the word or clauses that follows a linking verb and complements, or completes, the subject of the sentence by either renaming it or describing it

subordinate clause
this word group contains both a subject and a verb but it cannot stand alone

syllogism
means “reckoning together” in Greek; a deductive system of formal logic that presents two premises (the first one is called “major” and the second “minor”) that inevitably leads to a sound conclusion

symbol/symbolism
anything that represents itself and stands for something else

syntax
the way an author chooses to join words into phrases, clauses, and sentences

theme
the central idea or message of a work; the insight it offers into life

tone
describes the author’s attitude toward his material, the audience, or both

transition
a word or phrase that links different ideas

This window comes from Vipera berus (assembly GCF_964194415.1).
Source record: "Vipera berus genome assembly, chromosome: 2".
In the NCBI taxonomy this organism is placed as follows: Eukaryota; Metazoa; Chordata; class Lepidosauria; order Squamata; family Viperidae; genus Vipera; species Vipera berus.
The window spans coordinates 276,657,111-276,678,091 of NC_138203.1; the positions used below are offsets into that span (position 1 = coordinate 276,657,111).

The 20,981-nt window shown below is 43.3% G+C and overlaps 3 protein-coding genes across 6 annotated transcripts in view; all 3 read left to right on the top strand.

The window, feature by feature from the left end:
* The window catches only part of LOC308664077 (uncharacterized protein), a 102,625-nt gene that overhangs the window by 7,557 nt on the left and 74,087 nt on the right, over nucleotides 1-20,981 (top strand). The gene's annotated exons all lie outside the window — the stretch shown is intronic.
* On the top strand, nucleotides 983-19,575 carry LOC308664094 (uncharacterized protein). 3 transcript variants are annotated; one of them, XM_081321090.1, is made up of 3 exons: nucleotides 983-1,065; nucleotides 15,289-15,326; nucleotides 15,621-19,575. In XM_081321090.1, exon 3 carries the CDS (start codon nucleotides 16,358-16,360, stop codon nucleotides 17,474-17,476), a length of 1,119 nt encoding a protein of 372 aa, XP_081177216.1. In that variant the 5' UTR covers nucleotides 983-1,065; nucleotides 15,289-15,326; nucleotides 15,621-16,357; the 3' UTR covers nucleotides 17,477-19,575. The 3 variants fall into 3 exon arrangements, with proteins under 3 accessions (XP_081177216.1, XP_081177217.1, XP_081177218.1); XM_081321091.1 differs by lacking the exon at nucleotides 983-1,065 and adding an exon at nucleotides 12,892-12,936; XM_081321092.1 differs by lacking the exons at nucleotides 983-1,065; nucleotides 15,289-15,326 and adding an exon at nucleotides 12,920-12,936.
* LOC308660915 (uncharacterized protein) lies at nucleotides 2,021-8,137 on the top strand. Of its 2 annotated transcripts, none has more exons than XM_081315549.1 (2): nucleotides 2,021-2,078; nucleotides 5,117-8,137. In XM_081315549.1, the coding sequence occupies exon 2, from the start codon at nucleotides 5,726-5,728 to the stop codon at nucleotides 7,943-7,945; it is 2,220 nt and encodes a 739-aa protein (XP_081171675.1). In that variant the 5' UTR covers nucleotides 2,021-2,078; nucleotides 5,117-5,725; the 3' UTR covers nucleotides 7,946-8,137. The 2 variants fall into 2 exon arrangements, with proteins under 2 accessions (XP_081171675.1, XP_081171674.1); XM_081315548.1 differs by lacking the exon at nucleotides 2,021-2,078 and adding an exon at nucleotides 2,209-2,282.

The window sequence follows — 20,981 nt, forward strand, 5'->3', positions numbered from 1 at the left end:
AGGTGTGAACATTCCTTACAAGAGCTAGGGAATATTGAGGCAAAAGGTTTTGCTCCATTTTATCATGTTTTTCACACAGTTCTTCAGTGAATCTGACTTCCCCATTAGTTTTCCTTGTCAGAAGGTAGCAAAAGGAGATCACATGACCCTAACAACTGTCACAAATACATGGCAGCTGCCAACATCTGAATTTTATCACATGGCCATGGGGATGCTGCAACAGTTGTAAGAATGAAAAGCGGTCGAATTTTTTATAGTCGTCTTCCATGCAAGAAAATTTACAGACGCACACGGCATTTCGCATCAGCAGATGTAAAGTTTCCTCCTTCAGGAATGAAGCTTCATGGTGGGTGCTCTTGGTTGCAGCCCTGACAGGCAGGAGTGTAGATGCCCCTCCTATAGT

trope
an artful variation from expected modes of expression of thought and ideas; a figure of speech involving a “turn” or change of sense

understatement
the ironic minimizing of fact; presents something as less significant than it is

undertone
an attitude that may lie under the ostensible tone of the piece

unreliable narrator
an untrustworthy or naive commentator on events and characters in a story

wit
intellectually amusing language that surprises and delights

zeugma
one word that governs two other words not related in meaning